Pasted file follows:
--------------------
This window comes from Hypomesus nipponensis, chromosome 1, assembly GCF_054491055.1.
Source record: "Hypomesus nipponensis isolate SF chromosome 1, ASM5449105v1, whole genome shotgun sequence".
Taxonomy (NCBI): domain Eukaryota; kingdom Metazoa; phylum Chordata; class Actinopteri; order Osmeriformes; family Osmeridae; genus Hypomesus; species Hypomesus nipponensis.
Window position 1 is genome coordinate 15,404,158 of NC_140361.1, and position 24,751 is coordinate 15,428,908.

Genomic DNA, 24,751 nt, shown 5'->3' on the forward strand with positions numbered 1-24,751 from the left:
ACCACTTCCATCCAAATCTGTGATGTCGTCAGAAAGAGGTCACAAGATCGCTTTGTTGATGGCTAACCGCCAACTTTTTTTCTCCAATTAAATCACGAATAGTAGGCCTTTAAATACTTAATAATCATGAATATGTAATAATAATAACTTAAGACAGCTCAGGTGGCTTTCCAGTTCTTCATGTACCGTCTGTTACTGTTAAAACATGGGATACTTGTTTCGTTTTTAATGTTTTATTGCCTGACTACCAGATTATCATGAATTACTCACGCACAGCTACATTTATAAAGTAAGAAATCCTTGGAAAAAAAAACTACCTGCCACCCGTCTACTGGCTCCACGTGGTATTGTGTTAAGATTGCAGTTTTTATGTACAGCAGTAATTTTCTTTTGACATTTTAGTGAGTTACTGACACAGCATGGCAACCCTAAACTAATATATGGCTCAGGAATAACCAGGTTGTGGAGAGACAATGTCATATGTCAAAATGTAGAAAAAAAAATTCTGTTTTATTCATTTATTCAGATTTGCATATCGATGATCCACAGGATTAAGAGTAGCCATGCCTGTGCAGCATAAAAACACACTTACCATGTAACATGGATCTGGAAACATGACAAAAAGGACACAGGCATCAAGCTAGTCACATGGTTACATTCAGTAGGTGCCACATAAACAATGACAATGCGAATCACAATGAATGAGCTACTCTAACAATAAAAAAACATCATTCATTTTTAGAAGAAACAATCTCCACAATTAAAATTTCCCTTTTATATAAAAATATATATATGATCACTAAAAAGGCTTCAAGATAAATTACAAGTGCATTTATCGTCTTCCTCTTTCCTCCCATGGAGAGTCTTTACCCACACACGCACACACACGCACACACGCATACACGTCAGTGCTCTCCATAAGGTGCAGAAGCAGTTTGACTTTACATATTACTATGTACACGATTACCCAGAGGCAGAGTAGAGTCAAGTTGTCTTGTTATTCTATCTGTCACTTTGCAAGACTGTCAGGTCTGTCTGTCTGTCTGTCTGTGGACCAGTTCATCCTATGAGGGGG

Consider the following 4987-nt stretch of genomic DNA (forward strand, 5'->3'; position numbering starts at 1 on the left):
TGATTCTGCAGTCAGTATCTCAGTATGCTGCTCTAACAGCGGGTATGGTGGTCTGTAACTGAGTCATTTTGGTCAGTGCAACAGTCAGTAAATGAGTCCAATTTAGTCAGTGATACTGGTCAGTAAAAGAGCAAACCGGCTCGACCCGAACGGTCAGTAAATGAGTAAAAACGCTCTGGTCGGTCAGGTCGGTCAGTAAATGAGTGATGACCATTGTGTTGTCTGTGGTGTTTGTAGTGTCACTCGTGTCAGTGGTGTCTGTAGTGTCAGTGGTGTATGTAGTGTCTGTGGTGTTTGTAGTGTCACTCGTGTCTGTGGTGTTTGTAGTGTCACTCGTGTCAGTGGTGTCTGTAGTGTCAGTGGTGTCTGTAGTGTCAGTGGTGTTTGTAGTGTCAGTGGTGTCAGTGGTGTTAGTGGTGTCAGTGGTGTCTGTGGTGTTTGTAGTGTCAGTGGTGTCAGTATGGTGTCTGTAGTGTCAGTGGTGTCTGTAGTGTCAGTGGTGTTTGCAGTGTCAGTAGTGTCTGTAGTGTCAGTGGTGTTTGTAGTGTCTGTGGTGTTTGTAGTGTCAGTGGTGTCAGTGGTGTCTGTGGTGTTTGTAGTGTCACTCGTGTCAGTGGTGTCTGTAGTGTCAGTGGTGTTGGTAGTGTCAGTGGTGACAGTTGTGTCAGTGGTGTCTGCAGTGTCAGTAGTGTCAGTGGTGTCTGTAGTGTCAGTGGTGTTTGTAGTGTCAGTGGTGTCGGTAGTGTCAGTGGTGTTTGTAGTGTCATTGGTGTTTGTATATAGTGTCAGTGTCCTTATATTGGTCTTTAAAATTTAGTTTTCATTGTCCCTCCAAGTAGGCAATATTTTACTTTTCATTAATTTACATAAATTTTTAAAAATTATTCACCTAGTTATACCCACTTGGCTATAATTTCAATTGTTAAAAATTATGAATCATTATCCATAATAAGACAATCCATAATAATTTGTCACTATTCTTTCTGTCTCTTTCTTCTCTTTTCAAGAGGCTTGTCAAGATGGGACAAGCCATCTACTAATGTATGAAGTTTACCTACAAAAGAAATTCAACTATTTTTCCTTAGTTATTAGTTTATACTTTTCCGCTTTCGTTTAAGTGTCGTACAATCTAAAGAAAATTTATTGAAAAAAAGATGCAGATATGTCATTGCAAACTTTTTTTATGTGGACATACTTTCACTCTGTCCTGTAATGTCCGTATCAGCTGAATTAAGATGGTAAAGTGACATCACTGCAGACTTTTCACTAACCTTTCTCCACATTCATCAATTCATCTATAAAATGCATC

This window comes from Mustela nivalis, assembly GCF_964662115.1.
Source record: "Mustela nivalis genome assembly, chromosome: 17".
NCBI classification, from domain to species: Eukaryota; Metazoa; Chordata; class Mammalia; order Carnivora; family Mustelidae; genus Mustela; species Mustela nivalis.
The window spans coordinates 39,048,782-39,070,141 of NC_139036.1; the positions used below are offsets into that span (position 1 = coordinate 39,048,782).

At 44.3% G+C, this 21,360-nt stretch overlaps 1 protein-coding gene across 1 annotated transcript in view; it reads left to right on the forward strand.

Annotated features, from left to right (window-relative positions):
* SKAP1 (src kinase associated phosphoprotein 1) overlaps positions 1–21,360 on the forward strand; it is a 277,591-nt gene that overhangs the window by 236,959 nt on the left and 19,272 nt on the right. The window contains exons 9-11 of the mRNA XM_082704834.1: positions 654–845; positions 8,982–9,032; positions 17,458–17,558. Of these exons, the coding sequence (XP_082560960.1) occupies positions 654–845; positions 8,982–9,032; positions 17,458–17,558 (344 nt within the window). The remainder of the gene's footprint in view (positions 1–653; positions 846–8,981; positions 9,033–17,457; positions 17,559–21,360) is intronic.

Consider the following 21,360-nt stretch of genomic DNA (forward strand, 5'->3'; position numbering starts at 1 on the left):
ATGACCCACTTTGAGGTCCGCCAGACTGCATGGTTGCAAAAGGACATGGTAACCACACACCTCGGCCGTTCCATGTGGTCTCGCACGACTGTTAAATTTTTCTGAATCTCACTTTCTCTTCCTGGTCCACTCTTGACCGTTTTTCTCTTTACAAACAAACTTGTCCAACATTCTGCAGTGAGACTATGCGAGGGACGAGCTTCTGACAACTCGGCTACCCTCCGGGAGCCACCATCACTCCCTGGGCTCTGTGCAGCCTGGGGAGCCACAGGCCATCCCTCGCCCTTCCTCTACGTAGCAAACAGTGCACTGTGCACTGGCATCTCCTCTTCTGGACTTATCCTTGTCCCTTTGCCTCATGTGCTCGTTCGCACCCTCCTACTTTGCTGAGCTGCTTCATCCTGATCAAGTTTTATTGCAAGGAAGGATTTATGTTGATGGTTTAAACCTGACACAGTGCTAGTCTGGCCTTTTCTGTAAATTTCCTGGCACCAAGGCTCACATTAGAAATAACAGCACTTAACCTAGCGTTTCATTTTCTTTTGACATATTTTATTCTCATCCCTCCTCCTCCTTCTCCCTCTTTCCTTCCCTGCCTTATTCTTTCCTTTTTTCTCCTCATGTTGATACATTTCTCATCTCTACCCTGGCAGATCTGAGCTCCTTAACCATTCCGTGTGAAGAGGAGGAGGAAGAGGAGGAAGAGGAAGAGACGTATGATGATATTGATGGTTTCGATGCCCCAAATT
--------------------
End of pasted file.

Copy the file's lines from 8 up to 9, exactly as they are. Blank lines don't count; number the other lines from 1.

TGATTCTGCAGTCAGTATCTCAGTATGCTGCTCTAACAGCGGGTATGGTGGTCTGTAACTGAGTCATTTTGGTCAGTGCAACAGTCAGTAAATGAGTCCAATTTAGTCAGTGATACTGGTCAGTAAAAGAGCAAACCGGCTCGACCCGAACGGTCAGTAAATGAGTAAAAACGCTCTGGTCGGTCAGGTCGGTCAGTAAATGAGTGATGACCATTGTGTTGTCTGTGGTGTTTGTAGTGTCACTCGTGTCAGTGGTGTCTGTAGTGTCAGTGGTGTATGTAGTGTCTGTGGTGTTTGTAGTGTCACTCGTGTCTGTGGTGTTTGTAGTGTCACTCGTGTCAGTGGTGTCTGTAGTGTCAGTGGTGTCTGTAGTGTCAGTGGTGTTTGTAGTGTCAGTGGTGTCAGTGGTGTTAGTGGTGTCAGTGGTGTCTGTGGTGTTTGTAGTGTCAGTGGTGTCAGTATGGTGTCTGTAGTGTCAGTGGTGTCTGTAGTGTCAGTGGTGTTTGCAGTGTCAGTAGTGTCTGTAGTGTCAGTGGTGTTTGTAGTGTCTGTGGTGTTTGTAGTGTCAGTGGTGTCAGTGGTGTCTGTGGTGTTTGTAGTGTCACTCGTGTCAGTGGTGTCTGTAGTGTCAGTGGTGTTGGTAGTGTCAGTGGTGACAGTTGTGTCAGTGGTGTCTGCAGTGTCAGTAGTGTCAGTGGTGTCTGTAGTGTCAGTGGTGTTTGTAGTGTCAGTGGTGTCGGTAGTGTCAGTGGTGTTTGTAGTGTCATTGGTGTTTGTATATAGTGTCAGTGTCCTTATATTGGTCTTTAAAATTTAGTTTTCATTGTCCCTCCAAGTAGGCAATATTTTACTTTTCATTAATTTACATAAATTTTTAAAAATTATTCACCTAGTTATACCCACTTGGCTATAATTTCAATTGTTAAAAATTATGAATCATTATCCATAATAAGACAATCCATAATAATTTGTCACTATTCTTTCTGTCTCTTTCTTCTCTTTTCAAGAGGCTTGTCAAGATGGGACAAGCCATCTACTAATGTATGAAGTTTACCTACAAAAGAAATTCAACTATTTTTCCTTAGTTATTAGTTTATACTTTTCCGCTTTCGTTTAAGTGTCGTACAATCTAAAGAAAATTTATTGAAAAAAAGATGCAGATATGTCATTGCAAACTTTTTTTATGTGGACATACTTTCACTCTGTCCTGTAATGTCCGTATCAGCTGAATTAAGATGGTAAAGTGACATCACTGCAGACTTTTCACTAACCTTTCTCCACATTCATCAATTCATCTATAAAATGCATC

This window comes from Mustela nivalis, assembly GCF_964662115.1.